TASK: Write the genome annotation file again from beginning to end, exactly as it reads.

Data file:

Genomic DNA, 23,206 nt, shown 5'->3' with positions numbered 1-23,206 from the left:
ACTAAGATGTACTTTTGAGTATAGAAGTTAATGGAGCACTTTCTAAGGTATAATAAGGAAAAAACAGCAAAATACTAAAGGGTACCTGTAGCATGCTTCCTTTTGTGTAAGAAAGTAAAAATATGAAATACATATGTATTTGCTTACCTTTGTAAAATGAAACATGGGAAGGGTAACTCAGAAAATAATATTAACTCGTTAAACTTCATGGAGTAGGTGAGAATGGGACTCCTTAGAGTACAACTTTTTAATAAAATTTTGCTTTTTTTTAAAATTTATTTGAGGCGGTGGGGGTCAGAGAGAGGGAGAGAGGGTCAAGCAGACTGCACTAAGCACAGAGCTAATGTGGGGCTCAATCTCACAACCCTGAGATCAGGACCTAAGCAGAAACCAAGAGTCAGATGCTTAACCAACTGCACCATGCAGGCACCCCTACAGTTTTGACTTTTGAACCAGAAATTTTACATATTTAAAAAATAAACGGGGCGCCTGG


Genomic DNA, 23,206 nt, shown 5'->3' with positions numbered 1-23,206 from the left:
ACTAAGATGTACTTTTGAGTATAGAAGTTAATGGAGCACTTTCTAAGGTATAATAAGGAAAAAACAGCAAAATACTAAAGGGTACCTGTAGCATGCTTCCTTTTGTGTAAGAAAGTAAAAATATGAAATACATATGTATTTGCTTACCTTTGTAAAATGAAACATGGGAAGGGTAACTCAGAAAATAATATTAACTCGTTAAACTTCATGGAGTAGGTGAGAATGGGACTCCTTAGAGTACAACTTTTTAATAAAATTTTGCTTTTTTTTAAAATTTATTTGAGGCGGTGGGGGTCAGAGAGAGGGAGAGAGGGTCAAGCAGACTGCACTAAGCACAGAGCTAATGTGGGGCTCAATCTCACAACCCTGAGATCAGGACCTAAGCAGAAACCAAGAGTCAGATGCTTAACCAACTGCACCATGCAGGCACCCCTACAGTTTTGACTTTTGAACCAGAAATTTTACATATTTAAAAAATAAACGGGGCGCCTGG